Blackbirds is a Chuck Wendig book. It should probably come with a warning. Strong language, weird sexual language, and situations which will offend everyone at some point or the other. Despite that, books as fast paced as this are why the audiobook format is a great medium. Wendig’s books are so fast paced a reader can miss some really great, subtle stuff. A reader can’t miss points with an audiobook. The reader is automatically paced by the narrator, especially when the narrator is as good as Emily Beresford. You can’t get ahead of the narrator; you can cheat and rewind when you realize you have heard a clever phrase and want to reconsider it. With a print or eBook, successive good points don’t release their grip and the reader can miss great turns of phrase.
It might take the reader a chapter or so to get used to the organization of presentation. Once fixed in the reader mind, it can still become confusing. Think of things in italics as tape transcripts. They are not really transcripts because these are the words Clay Jensen is hearing, but we have to present them in some way. Clay is listening to tapes and reacting primarily to his own thoughts and remembrances of what Hannah Baker is describing. Hannah is not around for questioning; she committed suicide. She had made tapes (7) with each tape side containing anecdotes of her relationships with one individual which led her to suicide. Seven tapes, 14 sides, but the last is a one-sided tape. (Check the title). Thirteen personal stories of individuals who had done something which led Hannah to her demise.
Carr is an ex-cop. Not because he wanted to be unemployed but because of the kid he had shot. To atone for this, he constantly seeks places out of public view to apply lit cigarettes to his foot. Other than that he is normal except for a weird sense of humor and acceptance of strange things that happen to him. The dead cat that was thrown through an office window was weird. That he would wander around the office stepping on broken glass for many days after shows the acceptance that Carr has for unexpected events.
Tommy Black and Eddie Creech were bad guys always seeking instant gratification throughout their dysfunctional lives. When they didn’t get it, they would remove the obstructions to their goal; if that block was human, they killed it. This did not go unnoticed by the law, after capture they were sentenced to life in prison. Immediately after sentencing, they were to be transferred to Big Sandy federal prison. Marshals Andy Rolfe and Bill Wallace were tasked with the transport; they wanted to get going immediately so they might arrive at the distant facility before a huge blizzard arrived. Due to a perfect storm type of scenario, snow and drifts would cut off various areas of Kentucky completely; all roads impassable, electrical lines down, no cell phone service. The road to the prison went through mountainous areas of a national forest.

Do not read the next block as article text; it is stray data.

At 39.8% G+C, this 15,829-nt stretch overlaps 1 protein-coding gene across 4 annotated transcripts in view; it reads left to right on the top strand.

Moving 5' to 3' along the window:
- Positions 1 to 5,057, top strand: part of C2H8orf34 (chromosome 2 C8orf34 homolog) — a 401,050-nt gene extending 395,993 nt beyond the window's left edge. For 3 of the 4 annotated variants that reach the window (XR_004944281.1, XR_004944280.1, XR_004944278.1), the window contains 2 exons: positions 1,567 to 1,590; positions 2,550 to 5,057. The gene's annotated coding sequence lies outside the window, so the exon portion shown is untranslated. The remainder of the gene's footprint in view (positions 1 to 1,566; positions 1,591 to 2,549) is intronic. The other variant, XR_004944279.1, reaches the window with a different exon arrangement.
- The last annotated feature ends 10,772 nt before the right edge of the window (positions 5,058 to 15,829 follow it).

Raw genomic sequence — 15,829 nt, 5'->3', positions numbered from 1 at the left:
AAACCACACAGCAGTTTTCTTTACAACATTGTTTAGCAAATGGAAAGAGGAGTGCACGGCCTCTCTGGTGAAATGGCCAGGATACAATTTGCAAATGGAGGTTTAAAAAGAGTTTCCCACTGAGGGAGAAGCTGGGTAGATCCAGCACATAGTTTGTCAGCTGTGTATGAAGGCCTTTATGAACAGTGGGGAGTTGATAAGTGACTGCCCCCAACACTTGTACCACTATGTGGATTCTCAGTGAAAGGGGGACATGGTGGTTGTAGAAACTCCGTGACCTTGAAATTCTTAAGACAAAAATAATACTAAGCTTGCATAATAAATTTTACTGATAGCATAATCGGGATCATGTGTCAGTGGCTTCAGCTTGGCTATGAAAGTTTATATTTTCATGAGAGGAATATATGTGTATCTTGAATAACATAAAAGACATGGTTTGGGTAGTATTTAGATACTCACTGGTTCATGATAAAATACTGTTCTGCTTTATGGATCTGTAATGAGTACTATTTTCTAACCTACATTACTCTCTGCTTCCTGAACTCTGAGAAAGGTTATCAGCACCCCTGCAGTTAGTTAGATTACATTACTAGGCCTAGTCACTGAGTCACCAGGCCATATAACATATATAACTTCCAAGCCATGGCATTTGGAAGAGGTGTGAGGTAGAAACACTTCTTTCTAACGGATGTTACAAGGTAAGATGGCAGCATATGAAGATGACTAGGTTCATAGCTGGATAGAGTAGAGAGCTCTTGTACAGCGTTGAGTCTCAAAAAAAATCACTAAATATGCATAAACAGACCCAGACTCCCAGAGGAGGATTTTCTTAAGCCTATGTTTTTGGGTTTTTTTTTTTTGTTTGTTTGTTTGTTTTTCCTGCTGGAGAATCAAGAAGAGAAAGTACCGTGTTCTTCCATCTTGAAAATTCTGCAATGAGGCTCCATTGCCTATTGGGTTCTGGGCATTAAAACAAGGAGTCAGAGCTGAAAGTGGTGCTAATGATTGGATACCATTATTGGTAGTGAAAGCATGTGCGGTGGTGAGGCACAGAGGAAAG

Russ, Victor, Harley, and Slake, all ex-convicts, gather to begin work on changing the contents of Big Bertha, a gigantic billboard located in the middle of a field near a highway, but still in the middle of nowhere. As three men ascend to begin the task, Harley stays below with a vehicle and is eaten by a herd of virus-ridden pigs which seems to communicate by some sort of a telepathically transmitted plan that allows the ever increasing herd to act in unison towards a common goal. That goal is to kill, destroy, and eat the three remaining survivors.
Lucas, also known as Lou at some points in the story, is a true crime writer, although not a very successful one as his career has been dormant for years. Out of the blue he receives a letter from Jeffrey Halcomb, an inmate convicted of cult style killings almost 30 years previously. Jeffrey hasn’t talked to anyone about the gruesome killings but has read previous works by Lucas, liked them, and offers Lucas a deal. Move into my old house within a month and I will talk exclusively to you; Lucas might be famous again.
This is not a book about Genghis Khan, but about what happened after his death. The Mongols continued on a path to world domination, secure in the belief that the world would be a better place under Mongol rule. Usually perceived as an unruly bunch of barbarous criminals, this book relates a complex set of rules for all aspects of daily life. The Yasa (rules) prescribed what a person had to do if unfortunate enough to be in a room when a woman died. The same set of rules informed the Mongols of who could kill whom and under what conditions the killing could be done. These life and death decisions were based on tribal affiliation and direct or indirect bloodlines.